I have spent time in Berlin, Leipzig, Görlitz, and my hometown of Moers these past three months. There is plenty I enjoy about Germany and the Germans: Pflaumenmus, Weizenbier, ecological awareness, the time they take to cultivate friendships, and the outdoor pubs where no one sits alone frantically pounding laptop keys, blackberries or i-phones. There is plenty I find annoying: stupid TV shows like "Wetten, dass...?," washing machines with 90 minute cycles, prejudiced attitudes toward Muslim citizens (as evident by the headscarf debate), and the obsessive complaining.
In my opinion, the Germans have no reason to complain. They enjoy a high standard of living and an unparalleled social safety net. People the world over would trade places with them anytime.
There’s one issue in particular that makes me feel that Germans live in a different universe: their attitude concerning reunification. Many Germans don’t seem to appreciate the gift of freedom, the bloodless revolution and coming together of a nation that’s been separated by barbed wire and “The Wall.” Shockingly, according to a recent survey by the Opinion Research Center Emnid, twenty-four percent of West Germans and twenty-three percent of East Germans wish, at times, to have the wall back. Sixteen percent even think it’s the best thing that could happen to the country. Eighty percent of the citizens in the East and seventy-two percent of the citizens in the West can imagine living in a socialist state like the former GDR as long as there is “work, security, and solidarity.” Freedom as the most important political goal is named by twenty-eight percent of the East Germans and forty-two percent of West Germans.
Who are these people who feel this way? Are they all born after 1970 into relative wealth? Do they all live far away from the wall and Berlin? Have they never known Berliners who suffered because their families were separated by the wall or former GDR residents who spent years in jail for expressing their opinion or trying to leave the country?
I have friends who have spent time in an East German jail or who were lucky to escape in the trunk of a car with the help of a paid escape agent. I have friends in Berlin, who from one day to the next, were unable to see their grandmother or other relatives in the East. They could no longer play in Treptow Park with their childhood friends. I remember the dramatic stories of people trying to escape from East Germany in the newspapers and the evening news. Doing research for my book I have immersed myself in the events of the early sixties for the past two months. The tragic stories of the divided Germany are fresh in my mind.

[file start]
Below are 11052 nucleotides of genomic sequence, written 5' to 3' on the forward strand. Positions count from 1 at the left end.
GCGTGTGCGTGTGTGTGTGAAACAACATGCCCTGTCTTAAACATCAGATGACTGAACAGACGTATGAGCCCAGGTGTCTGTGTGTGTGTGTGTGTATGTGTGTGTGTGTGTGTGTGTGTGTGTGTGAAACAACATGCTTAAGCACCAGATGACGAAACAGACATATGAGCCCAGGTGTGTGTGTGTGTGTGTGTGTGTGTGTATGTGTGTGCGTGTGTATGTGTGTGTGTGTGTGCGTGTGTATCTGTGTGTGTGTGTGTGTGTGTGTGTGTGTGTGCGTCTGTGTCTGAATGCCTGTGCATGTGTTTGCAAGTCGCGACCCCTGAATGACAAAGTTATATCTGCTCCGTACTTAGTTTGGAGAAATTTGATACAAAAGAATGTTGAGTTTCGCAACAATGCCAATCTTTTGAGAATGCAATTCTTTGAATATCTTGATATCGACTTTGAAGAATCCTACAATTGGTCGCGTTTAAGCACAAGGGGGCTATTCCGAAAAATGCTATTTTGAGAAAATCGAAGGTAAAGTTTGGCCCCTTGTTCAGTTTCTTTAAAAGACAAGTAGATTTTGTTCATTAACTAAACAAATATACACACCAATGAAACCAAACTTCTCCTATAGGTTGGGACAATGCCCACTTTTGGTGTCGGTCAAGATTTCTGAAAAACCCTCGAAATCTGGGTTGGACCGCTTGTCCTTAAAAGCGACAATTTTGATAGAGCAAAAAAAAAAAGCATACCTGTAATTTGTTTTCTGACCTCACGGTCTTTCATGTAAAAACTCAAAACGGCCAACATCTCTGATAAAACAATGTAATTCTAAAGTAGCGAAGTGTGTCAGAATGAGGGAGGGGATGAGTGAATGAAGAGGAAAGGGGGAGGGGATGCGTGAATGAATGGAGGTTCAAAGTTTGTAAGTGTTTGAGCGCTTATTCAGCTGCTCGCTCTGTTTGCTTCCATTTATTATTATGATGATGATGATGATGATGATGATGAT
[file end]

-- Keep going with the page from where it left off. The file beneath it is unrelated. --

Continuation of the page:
There are countless heart wrenching pictures and stories. People jumping from their third and fourth floor apartments, some of whom were saved by a fire department’s rescue net, others, not so fortunate who died. An engineer crawling through the sewers to freedom. Two young men arriving naked without any belongings in West Berlin. They swam to freedom. Newlyweds from the West walking up to the barbed wire to show themselves to their parents in the East who couldn’t attend the wedding. The wife's mother shouted across the barbed wire “Celebrate, but don't forget us.”
There’s one story in particular that haunts me. On August 17, 1962 two young men tried to jump over the wall. One made it into the west unharmed; the other, 18- year-old Peter Fechner, was hit by bullets in his back. Seriously wounded, he fell back to the eastern side of the wall. There he lay for 80 minutes without anyone coming to his assistance. West Berliners stood and watched in shock, unable to come to his rescue. Peter Fechner died a long, tortuous death. “Help me, please help me,” he shouted while the East Berlin Vopos let him bleed to death.
A stable job and a decent salary, health insurance, social welfare, and social security mean nothing if I don’t have freedom. The freedom of speech, the freedom to practice my beliefs, the freedom to live my life the way I want to.
The answers a quarter of Germans gave to the Emnid Institute make me feel ashamed of my fellow citizens. Is this dissatisfaction the result of the belief that unification has had a negative impact on social welfare? That life was better before unification?
Perhaps I have lived too long in the US, a country that has given refuge to millions of people persecuted in their homelands for their religion, political beliefs, or their ethnicity. I can live without security and wealth, but could never do without freedom.